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December 21, 2004

Hezbollah Threat Hovers Above Palestinian Poll


by Jim Lobe

DAMASCUS - For the second time this year, the Syrian capital Damascus was shaken last week by a bomb attack against a leading figure of the fundamentalist Palestinian group Hamas. The target of the attack survived but it was another reminder of the role that Syria seems to be playing in Palestinian affairs.

The country does not only host some of the militant groups' leaders and offices, but senior Palestinian leaders also say Damascus is trying to influence groups in the Palestinian territories. This has shaped up as a concern in the run-up to the elections Jan. 9 for a new chairman of the Palestinian Authority to replace Yasser Arafat.

The new Palestinian leadership is worried about the possibility that renewed fighting can disrupt the elections and scupper plans to restore a measure of calm and stability, and even restart negotiations with Israel. This week, fighting in Gaza between the militants and the army once again escalated after a period of relative calm in the wake of Arafat's death.

In Damascus veteran Palestinian leader Naif Hawatmeh told IPS that Syria indirectly supports some of the militant factions inside Fatah through the Lebanese Hezbollah movement.

"Everybody knows Syria and Iran support Hezbollah. Well, Hezbollah supports some of the groups in the Palestinian territories, not only the Islamic ones but also some inside Fatah such as the Al Aqsa Martyrs' Brigades," said Hawatmeh, leader of the Democratic Front for the Liberation of Palestine who has been based in Damascus for decades.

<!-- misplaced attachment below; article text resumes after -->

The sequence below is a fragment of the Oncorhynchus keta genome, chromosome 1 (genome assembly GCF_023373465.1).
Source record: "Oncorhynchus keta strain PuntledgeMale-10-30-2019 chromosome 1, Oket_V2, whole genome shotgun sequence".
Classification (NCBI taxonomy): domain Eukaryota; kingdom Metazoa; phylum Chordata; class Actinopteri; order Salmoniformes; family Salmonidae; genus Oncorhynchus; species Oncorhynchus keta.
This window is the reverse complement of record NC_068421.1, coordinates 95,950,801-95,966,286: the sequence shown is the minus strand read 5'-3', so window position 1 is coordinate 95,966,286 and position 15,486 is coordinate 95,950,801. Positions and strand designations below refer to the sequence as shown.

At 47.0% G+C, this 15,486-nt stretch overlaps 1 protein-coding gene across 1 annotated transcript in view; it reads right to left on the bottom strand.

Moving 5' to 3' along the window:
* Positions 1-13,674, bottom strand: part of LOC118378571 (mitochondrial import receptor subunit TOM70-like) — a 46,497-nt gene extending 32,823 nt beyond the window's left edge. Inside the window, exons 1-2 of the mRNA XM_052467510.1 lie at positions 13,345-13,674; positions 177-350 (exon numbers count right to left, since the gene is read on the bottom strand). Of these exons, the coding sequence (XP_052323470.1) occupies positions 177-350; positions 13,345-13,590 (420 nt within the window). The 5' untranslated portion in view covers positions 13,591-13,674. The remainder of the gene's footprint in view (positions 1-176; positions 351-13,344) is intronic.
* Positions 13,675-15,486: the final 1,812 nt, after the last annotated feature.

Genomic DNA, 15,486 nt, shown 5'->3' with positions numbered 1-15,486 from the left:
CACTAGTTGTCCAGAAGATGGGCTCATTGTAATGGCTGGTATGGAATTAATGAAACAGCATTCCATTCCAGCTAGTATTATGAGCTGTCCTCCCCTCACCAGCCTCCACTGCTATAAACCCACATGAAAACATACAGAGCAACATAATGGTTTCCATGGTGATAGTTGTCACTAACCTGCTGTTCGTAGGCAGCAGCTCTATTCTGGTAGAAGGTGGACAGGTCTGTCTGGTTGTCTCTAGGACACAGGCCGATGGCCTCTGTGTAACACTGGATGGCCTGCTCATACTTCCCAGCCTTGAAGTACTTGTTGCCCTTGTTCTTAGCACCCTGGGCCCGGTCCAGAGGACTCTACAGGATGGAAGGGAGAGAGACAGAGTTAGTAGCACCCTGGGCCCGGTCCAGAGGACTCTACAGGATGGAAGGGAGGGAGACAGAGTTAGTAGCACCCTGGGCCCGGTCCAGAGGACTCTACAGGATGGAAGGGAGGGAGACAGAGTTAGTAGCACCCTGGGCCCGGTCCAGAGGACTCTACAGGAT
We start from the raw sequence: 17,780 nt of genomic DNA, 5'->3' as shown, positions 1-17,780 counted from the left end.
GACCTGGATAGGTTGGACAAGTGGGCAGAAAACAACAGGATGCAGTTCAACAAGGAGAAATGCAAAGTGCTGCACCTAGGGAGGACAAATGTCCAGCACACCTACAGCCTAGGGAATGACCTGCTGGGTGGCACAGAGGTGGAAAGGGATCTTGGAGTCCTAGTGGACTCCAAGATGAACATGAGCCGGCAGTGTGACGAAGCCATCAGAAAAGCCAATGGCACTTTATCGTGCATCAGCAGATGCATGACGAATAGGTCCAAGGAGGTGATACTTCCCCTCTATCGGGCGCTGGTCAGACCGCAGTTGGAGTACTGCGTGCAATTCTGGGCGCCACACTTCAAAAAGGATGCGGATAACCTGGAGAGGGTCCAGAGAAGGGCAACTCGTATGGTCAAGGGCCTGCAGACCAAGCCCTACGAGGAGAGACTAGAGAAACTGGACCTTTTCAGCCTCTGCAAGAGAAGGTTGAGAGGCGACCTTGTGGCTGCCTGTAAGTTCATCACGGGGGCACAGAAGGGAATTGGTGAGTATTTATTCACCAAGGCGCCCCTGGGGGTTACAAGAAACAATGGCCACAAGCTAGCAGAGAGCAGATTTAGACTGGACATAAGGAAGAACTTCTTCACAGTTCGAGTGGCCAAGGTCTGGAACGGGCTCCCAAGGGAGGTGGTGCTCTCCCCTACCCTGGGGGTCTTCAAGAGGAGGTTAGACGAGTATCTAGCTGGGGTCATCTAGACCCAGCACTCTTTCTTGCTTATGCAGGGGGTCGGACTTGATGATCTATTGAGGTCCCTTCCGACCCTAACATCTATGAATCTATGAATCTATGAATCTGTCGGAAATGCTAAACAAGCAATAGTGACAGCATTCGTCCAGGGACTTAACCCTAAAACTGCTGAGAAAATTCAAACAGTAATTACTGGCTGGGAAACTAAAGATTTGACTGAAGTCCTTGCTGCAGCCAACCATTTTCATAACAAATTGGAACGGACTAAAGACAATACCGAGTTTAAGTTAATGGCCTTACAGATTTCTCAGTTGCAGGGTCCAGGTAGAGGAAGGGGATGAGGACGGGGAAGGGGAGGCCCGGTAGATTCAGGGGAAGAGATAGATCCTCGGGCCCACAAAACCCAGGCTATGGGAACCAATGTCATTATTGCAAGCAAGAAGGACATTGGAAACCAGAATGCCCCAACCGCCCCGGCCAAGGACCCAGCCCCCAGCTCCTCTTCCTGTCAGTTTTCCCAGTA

Palestinian factions in the West Bank acknowledged in an IPS report in September that Hezbollah is in some way involved with some of them. The Al Aqsa Martyrs' Brigades associated with the ruling Fatah movement said it had a problem with some of its cells requesting and receiving support from Hezbollah.

Nasser Badawi, a Fatah leader in the Balata refugee camp in the West Bank city of Nablus had said earlier: "Hezbollah's support is not innocent. They want to block all prospects of a peace process." Badawi, who had become an unofficial spokesman for the Brigades, was killed by militants last month.

A well-connected Syrian political analyst also confirmed the role of Hezbollah. Israeli claims about a Hezbollah link with militant groups in the Palestinian territories have generally been regarded with skepticism.

Hezbollah waged a bloody 20-year war to end the Israeli occupation of Southern Lebanon. The Israelis withdrew in 2000, but the group still launches occasional raids across the border.

Israelis appear more concerned about what they consider Hezbollah's influence on the Palestinian Intifadah. Some claims by the military say that the Lebanese group is connected to 70 percent of Palestinian attacks through financial or logistical support or just simple help with planning. Israel accuses both Syria and Iran of supporting Hezbollah.

Syria has a long history of meddling in Palestinian affairs. Relations between the mainstream Fatah movement and the Syrian government have been strained since Damascus supported rebels inside the movement in the early 1980's.